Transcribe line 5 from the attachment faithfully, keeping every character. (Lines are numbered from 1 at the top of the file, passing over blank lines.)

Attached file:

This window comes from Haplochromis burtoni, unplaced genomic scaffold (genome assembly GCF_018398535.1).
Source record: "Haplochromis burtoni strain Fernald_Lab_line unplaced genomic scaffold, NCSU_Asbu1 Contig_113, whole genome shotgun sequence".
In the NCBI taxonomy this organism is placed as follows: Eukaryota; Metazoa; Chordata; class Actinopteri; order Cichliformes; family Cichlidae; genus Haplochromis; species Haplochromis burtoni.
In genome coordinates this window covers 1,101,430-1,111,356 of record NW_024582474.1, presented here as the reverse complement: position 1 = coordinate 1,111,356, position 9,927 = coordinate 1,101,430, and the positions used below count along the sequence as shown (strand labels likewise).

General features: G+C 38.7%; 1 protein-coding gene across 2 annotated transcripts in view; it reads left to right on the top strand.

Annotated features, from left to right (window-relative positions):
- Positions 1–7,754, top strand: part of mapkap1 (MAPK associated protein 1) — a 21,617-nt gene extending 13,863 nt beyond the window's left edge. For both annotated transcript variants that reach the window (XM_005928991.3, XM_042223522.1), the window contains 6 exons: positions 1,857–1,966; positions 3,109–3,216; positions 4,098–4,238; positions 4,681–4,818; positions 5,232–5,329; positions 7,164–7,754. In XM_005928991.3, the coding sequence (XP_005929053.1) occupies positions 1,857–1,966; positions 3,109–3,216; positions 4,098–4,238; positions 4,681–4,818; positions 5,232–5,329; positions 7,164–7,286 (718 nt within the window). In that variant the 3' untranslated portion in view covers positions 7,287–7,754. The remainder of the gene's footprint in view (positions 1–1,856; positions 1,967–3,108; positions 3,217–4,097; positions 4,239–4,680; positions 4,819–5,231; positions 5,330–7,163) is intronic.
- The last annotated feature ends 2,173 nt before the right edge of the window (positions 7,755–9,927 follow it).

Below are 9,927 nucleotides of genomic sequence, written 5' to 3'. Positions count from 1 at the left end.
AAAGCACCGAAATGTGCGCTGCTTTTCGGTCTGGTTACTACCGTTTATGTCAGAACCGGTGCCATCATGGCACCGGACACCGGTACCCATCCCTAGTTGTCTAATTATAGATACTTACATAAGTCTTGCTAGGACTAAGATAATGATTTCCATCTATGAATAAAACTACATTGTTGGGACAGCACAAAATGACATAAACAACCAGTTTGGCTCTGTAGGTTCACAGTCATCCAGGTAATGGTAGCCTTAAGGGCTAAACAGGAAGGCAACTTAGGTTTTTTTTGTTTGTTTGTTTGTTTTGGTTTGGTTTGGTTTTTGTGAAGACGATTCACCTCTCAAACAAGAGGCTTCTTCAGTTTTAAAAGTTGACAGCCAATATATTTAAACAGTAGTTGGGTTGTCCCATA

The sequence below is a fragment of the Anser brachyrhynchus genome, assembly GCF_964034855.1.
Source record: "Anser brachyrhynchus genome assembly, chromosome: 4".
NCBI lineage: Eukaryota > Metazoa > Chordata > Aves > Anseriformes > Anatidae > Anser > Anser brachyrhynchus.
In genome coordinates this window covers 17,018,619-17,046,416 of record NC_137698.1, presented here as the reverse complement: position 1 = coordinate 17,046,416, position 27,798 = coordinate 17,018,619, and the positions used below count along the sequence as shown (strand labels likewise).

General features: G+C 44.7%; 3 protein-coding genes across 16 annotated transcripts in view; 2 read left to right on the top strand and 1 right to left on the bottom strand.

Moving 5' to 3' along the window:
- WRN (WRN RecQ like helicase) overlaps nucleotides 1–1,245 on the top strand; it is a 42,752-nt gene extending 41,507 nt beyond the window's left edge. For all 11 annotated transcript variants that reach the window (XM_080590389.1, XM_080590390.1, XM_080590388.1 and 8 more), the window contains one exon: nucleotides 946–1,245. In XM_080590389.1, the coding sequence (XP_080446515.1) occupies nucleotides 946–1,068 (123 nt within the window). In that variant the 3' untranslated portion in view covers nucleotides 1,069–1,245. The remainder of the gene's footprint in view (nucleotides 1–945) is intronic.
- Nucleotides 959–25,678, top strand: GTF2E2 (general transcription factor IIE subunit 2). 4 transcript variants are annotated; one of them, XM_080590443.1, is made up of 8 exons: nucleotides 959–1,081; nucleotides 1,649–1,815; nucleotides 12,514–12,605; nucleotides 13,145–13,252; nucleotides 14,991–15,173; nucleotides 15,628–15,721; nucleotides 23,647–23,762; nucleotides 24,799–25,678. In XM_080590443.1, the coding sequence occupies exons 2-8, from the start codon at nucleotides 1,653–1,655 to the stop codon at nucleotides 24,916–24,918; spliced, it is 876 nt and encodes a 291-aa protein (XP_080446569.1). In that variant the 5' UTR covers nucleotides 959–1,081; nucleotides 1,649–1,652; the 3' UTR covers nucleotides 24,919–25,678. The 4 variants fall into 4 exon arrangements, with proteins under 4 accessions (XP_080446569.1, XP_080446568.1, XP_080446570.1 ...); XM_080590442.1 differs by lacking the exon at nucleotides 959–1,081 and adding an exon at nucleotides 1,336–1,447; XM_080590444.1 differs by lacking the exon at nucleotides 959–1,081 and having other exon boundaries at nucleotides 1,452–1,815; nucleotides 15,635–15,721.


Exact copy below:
General features: G+C 38.7%; 1 protein-coding gene across 2 annotated transcripts in view; it reads left to right on the top strand.